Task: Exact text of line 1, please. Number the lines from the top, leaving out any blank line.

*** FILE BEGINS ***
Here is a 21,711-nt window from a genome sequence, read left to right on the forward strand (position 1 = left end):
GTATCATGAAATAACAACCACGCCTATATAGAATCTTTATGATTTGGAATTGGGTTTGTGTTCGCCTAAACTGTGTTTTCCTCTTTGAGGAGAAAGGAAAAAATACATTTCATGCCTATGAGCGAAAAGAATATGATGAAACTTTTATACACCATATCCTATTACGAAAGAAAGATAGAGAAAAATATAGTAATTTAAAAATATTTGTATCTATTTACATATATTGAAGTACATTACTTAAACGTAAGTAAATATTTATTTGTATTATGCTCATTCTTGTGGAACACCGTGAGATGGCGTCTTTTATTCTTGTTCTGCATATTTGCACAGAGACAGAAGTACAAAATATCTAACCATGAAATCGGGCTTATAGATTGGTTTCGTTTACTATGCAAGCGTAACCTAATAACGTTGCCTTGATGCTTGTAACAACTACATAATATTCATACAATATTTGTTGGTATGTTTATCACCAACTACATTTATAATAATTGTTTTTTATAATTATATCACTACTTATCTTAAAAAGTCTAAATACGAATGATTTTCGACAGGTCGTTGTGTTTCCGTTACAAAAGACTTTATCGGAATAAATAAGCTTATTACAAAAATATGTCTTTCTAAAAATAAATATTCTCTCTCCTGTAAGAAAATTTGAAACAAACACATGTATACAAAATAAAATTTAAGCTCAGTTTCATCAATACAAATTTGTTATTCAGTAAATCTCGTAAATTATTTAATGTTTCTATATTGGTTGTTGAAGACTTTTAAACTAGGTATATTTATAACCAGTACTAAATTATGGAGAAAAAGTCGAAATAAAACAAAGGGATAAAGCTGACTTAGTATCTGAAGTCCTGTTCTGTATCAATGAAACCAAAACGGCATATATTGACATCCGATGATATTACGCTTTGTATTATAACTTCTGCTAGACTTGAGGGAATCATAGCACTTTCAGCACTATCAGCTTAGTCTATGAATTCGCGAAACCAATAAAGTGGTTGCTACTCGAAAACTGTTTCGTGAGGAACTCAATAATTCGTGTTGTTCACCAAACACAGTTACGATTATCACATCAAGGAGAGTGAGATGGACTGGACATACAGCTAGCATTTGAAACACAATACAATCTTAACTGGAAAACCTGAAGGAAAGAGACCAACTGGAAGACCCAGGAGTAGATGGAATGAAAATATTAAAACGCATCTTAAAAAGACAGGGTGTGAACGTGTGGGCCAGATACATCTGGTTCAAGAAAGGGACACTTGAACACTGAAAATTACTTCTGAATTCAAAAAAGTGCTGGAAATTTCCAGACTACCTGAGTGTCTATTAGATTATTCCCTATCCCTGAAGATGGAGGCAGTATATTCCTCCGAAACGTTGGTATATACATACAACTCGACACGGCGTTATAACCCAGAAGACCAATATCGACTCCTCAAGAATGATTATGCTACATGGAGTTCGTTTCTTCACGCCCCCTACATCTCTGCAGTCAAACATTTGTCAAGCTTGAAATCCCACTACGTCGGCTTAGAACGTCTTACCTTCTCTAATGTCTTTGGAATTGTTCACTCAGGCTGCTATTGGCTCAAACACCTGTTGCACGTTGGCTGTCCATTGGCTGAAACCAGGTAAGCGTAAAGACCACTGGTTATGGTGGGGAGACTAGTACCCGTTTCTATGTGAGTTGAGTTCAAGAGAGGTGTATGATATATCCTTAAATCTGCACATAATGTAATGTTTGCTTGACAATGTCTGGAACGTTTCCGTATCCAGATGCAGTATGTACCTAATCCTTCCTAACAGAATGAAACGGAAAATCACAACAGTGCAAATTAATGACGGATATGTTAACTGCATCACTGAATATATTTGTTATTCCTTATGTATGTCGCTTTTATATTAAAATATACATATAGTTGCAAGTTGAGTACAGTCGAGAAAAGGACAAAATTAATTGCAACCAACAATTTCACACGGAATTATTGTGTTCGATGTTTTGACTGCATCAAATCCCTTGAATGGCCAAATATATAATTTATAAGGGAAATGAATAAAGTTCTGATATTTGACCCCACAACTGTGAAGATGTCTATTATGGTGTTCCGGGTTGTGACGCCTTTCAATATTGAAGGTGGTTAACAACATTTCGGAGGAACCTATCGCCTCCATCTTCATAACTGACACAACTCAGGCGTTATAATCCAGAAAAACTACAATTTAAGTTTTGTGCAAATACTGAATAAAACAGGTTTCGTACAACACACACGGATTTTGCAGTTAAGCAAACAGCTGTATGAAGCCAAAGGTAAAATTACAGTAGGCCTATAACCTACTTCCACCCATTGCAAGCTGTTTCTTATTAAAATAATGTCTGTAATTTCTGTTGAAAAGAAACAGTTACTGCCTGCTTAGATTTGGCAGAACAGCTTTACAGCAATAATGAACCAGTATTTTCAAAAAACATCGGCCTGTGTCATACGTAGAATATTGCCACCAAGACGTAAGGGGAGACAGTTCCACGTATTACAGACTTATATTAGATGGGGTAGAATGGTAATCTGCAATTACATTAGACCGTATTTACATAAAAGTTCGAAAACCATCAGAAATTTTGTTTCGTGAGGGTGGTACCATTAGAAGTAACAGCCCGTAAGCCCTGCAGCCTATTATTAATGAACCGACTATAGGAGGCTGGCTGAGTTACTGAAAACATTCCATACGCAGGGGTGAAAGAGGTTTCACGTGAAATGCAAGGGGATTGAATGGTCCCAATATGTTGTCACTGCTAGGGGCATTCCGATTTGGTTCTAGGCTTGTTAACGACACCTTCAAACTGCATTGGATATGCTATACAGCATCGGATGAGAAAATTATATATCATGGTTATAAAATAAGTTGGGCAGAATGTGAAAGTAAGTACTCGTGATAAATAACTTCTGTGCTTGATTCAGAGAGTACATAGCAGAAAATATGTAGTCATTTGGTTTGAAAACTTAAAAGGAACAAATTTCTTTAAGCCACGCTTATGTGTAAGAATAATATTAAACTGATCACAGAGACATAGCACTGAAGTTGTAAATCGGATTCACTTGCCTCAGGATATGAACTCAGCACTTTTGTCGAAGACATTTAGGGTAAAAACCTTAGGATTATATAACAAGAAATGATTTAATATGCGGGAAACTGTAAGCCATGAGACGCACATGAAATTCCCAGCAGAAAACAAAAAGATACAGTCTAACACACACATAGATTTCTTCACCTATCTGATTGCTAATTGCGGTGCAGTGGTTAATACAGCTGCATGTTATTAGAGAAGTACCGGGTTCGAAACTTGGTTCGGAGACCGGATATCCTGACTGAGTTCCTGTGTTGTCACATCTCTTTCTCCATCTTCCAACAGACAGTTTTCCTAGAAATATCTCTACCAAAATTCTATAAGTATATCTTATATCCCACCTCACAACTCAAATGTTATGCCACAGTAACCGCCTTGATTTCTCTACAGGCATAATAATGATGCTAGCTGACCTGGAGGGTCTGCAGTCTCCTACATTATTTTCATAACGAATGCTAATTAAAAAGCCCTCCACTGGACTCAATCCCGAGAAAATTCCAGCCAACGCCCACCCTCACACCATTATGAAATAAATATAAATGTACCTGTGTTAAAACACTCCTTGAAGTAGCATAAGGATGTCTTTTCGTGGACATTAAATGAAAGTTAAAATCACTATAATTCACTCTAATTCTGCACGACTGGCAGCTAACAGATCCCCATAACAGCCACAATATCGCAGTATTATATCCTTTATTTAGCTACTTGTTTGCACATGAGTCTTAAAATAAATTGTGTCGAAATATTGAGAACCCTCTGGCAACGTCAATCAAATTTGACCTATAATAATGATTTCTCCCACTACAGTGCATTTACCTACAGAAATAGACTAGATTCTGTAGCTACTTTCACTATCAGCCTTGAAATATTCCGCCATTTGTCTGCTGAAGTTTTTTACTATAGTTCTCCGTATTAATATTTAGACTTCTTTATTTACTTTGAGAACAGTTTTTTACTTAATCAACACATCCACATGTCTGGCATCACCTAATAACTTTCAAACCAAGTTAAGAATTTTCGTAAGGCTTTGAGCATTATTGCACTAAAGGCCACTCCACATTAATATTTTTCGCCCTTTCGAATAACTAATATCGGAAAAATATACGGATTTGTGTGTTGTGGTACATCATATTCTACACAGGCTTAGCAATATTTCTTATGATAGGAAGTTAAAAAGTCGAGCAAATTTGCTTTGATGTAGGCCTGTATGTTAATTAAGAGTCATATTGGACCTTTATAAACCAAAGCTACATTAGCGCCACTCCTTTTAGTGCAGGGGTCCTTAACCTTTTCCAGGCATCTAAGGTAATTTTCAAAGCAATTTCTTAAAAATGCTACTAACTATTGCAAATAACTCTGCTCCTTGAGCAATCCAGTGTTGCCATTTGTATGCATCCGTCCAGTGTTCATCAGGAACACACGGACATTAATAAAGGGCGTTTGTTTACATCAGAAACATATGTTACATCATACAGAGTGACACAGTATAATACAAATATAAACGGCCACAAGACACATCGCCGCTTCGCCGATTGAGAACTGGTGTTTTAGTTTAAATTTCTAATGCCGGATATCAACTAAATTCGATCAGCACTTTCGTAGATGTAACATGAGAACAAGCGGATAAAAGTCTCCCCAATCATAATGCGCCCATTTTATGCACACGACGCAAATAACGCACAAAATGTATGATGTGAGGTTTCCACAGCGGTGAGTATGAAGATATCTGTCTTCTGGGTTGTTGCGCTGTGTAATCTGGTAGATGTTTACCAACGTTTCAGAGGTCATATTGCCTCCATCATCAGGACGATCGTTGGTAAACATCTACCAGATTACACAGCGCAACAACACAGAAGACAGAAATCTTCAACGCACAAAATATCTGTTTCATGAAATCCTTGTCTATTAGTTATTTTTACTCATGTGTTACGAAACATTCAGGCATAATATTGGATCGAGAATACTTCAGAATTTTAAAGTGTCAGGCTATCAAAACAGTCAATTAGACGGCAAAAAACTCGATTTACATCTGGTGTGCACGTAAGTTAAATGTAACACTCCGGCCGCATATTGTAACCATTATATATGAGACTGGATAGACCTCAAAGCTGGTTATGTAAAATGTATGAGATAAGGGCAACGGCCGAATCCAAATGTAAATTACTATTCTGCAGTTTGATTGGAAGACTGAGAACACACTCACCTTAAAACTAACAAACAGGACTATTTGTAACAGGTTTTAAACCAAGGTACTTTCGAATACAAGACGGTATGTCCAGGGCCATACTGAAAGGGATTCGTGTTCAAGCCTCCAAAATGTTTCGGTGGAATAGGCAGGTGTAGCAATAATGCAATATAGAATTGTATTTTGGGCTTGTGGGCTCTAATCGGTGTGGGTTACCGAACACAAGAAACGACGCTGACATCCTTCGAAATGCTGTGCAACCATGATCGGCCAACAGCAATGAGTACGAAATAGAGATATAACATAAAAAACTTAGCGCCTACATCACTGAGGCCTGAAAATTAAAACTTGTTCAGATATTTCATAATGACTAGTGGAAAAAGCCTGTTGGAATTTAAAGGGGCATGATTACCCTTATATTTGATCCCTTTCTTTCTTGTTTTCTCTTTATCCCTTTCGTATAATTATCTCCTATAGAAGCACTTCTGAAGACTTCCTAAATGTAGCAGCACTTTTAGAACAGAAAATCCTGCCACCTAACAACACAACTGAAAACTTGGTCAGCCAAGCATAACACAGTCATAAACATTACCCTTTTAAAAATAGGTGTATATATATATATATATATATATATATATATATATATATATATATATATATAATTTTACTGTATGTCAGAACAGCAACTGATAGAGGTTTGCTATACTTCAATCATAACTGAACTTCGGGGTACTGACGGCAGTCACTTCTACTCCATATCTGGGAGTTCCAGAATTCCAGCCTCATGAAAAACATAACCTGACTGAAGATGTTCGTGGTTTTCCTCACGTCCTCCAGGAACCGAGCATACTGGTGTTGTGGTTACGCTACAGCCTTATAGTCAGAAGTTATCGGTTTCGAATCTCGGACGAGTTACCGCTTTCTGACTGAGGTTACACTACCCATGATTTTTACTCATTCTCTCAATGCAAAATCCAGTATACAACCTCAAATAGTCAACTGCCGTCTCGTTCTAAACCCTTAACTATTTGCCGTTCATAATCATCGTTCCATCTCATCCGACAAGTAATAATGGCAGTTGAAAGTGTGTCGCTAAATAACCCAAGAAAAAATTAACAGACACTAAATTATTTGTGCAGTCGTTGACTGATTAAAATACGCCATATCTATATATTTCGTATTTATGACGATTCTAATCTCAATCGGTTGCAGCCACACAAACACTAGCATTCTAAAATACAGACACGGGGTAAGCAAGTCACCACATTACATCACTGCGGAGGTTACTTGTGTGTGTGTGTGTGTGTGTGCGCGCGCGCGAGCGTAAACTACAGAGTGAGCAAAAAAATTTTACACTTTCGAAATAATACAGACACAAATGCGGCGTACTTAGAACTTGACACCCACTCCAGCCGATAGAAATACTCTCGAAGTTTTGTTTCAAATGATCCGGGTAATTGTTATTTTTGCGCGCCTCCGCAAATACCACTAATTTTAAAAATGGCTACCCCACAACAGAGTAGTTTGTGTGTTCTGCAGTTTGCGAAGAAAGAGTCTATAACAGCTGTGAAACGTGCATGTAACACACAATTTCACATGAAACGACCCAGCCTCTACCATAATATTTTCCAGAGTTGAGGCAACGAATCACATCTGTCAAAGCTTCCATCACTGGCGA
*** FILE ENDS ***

Here is a 21,711-nt window from a genome sequence, read left to right on the forward strand (position 1 = left end):